From the beginning when dynamic linking libraries (DLL) were new, all the applications in the Microsoft Office Suite were designed and meant to be used together, not just stand-alone. Learn how to leverage the linkage to dramatically expand what you can accomplish in Office.
Where do I begin?
Far from just the opening lyrics to the movie theme for “Love Story,” this is a question that many Microsoft Office users frequently ask themselves as they approach a new project.
- You’re preparing a report that includes a table of figures that are totaled at the bottom. Do you produce the whole thing in Microsoft Word? If you produce the table in Excel, how does it become part of your report?
- You’ve written out an idea for a presentation you want to give. You’re given the green light and need to produce a PowerPoint deck. Do you start by re-typing the outline you wrote in Word into PowerPoint?
- You have thousands of contacts in Outlook and you just signed up to use an email engine to send out messages without hazard to your own online reputation. How do you break down the contact database into the different groups you want to send to?
Underlying Technology Magic
All of the Microsoft Office applications work well together thanks to the Dynamic Linking Libraries. You’ve seen these on your computer as files with the .DLL type extension.
Perhaps the most popular way in which the DLLs are manifested is in simple Cut & Paste capabilities.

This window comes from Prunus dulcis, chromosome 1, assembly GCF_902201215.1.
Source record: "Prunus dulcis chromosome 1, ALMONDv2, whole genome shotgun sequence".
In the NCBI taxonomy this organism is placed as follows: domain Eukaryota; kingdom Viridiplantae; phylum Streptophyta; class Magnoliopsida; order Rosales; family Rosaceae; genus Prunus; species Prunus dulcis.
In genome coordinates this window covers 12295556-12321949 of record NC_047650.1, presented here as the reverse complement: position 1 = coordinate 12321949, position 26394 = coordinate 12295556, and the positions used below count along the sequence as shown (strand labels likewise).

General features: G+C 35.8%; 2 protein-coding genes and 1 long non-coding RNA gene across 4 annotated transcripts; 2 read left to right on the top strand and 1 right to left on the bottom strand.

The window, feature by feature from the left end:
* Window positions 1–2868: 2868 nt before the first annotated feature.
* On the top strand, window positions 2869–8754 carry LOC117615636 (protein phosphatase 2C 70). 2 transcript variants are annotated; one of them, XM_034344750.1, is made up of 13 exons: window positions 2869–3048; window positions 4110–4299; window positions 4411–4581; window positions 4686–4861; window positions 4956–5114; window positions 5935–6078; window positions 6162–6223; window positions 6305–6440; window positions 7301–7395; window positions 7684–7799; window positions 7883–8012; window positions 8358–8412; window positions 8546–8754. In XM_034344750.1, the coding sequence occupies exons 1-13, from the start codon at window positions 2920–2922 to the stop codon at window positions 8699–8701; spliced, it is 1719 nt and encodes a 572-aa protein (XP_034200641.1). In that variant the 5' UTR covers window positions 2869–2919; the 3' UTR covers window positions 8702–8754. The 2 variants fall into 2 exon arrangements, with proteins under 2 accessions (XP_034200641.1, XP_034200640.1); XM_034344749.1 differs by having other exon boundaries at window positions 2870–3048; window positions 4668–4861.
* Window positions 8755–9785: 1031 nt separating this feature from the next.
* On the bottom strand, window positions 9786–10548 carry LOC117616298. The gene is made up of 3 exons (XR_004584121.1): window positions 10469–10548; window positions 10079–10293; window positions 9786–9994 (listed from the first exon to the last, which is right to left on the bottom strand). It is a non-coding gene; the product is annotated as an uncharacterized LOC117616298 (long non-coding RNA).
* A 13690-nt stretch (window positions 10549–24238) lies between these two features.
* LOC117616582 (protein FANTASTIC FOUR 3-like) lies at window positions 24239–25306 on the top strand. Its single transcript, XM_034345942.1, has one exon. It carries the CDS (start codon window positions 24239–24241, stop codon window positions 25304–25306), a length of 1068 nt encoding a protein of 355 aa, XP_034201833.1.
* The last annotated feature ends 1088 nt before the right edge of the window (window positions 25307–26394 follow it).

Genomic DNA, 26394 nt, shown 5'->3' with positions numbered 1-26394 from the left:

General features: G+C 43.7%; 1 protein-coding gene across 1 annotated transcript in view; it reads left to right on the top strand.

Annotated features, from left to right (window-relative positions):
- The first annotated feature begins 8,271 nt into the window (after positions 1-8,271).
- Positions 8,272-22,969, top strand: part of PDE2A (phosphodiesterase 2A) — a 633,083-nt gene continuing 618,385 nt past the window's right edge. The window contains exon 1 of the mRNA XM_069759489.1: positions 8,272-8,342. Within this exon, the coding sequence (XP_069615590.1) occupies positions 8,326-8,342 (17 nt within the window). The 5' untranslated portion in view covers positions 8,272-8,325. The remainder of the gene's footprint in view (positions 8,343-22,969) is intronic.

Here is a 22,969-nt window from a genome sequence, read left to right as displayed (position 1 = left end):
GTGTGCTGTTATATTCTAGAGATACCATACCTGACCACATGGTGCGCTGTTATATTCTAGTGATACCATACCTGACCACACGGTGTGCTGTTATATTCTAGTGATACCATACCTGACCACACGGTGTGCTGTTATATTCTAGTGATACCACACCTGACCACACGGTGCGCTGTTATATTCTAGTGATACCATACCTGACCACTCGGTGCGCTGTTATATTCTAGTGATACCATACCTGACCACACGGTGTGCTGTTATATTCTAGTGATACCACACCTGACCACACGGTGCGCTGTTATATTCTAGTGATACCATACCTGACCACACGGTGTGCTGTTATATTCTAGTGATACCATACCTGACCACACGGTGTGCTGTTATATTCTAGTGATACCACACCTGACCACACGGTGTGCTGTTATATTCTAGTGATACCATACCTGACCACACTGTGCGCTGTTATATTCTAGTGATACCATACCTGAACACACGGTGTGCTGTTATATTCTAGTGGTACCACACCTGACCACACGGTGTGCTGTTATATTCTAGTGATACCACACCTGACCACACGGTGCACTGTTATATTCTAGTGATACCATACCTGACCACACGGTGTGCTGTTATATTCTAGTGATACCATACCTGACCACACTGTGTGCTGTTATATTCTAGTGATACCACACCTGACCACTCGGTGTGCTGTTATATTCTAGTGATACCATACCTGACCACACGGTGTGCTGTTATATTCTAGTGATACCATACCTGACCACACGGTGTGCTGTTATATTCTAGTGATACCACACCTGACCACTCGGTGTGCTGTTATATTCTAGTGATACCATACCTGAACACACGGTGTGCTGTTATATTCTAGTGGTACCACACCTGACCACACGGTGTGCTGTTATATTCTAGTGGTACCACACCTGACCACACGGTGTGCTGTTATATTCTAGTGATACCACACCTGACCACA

- To integrate an Excel table into a Word report, simply highlight the area to be transferred, cut or copy it, switch to Word and paste it. Done. Format as you please.
- Similarly, copy your Word outline for your presentation and paste it into the outline window in PowerPoint. Insert your slide breaks as they make sense to you. You may find yourself taking longer sections, copying and pasting the slide multiple times and then cutting away previous and subsequent bulletpoints to create multiple slides to describe the sequence. There are plenty of creative cuts and pastes to help you keep your presentation lively.
- Export your contacts to Excel. Each field becomes a column. Sort as needed. Segment as you see fit. Export to your email engine. You’re ready to publish your emails.
Think Office – Not Apps
Microsoft Office was designed with DLLs to make it all work well together. The less you think about Word, Excel, PowerPoint and the others, and the more you think of Office as one unified environment, the more powerful it becomes. Don’t think pens and pencils. Think pencil cup. Don’t think ingredients, think recipe.
When you think about the best, most effective presentations you’ve seen, and the most beautiful, impactful documents you’ve read, know that the authors were thinking this way and used all the tools at their disposal. You can too.
Talk to New Horizons
The course catalog at New Horizons is all about using many tools together. We often encourage you to engage in cross-training between applications, servers, storage, and networking technologies. We also encourage cross-training between the components of Microsoft Office. Talk to your New Horizons counselor today about …. Where Do I Begin?